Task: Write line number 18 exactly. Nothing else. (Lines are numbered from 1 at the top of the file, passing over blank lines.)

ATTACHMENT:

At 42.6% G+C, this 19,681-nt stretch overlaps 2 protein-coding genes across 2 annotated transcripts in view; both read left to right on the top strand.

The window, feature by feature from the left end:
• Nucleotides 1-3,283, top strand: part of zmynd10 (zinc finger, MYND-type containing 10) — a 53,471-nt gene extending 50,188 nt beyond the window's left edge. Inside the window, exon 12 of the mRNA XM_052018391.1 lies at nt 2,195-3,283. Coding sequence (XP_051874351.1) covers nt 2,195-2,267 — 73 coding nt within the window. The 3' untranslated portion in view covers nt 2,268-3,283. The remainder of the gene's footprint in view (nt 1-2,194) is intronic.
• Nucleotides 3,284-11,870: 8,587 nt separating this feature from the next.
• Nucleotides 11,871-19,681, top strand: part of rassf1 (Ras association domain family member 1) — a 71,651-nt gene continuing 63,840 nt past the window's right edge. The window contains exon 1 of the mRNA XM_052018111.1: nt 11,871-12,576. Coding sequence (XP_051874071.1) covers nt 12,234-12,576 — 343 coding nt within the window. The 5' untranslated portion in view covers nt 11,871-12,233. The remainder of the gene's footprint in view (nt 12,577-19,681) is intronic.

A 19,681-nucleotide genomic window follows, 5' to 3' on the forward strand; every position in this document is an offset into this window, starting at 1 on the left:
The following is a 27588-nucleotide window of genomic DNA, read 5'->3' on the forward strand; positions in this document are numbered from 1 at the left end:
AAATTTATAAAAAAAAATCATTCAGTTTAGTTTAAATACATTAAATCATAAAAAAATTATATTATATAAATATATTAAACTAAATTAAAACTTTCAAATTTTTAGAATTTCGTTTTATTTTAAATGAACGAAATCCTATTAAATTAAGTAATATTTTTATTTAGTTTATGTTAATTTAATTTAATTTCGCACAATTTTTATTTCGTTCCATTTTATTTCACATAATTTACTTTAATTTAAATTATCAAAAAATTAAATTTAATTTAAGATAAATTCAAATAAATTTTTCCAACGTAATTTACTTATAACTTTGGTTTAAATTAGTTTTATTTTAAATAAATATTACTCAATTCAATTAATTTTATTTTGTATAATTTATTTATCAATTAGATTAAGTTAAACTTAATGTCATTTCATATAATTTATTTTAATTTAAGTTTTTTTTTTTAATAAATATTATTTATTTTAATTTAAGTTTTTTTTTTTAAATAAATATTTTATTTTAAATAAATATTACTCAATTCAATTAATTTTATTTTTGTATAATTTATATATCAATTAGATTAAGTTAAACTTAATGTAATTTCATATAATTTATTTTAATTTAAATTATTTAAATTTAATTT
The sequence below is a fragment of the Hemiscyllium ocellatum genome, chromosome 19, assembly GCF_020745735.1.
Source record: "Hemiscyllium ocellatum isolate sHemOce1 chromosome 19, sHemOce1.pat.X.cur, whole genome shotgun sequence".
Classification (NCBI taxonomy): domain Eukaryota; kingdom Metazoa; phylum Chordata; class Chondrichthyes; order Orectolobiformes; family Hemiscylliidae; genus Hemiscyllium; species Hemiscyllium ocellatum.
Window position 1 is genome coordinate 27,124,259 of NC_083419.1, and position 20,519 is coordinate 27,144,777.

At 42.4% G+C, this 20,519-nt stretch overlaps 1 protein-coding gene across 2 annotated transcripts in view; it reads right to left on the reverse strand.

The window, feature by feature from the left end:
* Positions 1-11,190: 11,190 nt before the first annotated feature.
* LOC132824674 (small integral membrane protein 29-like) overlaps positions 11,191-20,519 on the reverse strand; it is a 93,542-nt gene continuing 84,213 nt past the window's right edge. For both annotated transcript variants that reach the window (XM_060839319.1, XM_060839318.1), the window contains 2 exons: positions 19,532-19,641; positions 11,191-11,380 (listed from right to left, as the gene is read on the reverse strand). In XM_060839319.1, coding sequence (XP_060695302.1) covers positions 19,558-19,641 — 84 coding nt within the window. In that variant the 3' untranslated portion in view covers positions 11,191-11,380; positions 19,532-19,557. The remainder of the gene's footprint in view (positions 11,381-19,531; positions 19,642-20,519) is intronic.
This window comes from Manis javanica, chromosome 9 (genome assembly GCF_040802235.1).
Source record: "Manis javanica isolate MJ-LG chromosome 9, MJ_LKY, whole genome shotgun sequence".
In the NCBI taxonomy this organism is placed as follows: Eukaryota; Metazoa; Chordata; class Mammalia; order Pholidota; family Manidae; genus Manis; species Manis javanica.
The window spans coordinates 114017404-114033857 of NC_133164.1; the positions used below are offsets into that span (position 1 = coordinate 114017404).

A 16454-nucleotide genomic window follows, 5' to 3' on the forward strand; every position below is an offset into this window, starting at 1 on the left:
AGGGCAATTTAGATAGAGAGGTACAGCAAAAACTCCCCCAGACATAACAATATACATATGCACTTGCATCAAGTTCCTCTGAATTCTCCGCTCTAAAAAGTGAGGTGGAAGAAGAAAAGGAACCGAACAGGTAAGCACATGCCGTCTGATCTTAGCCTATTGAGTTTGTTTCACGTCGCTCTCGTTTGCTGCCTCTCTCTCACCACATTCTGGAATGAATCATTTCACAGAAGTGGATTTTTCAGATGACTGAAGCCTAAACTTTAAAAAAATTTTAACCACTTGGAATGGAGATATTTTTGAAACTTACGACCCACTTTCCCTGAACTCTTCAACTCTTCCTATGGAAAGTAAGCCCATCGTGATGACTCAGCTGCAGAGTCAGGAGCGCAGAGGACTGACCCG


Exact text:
Source record: "Manis javanica isolate MJ-LG chromosome 9, MJ_LKY, whole genome shotgun sequence".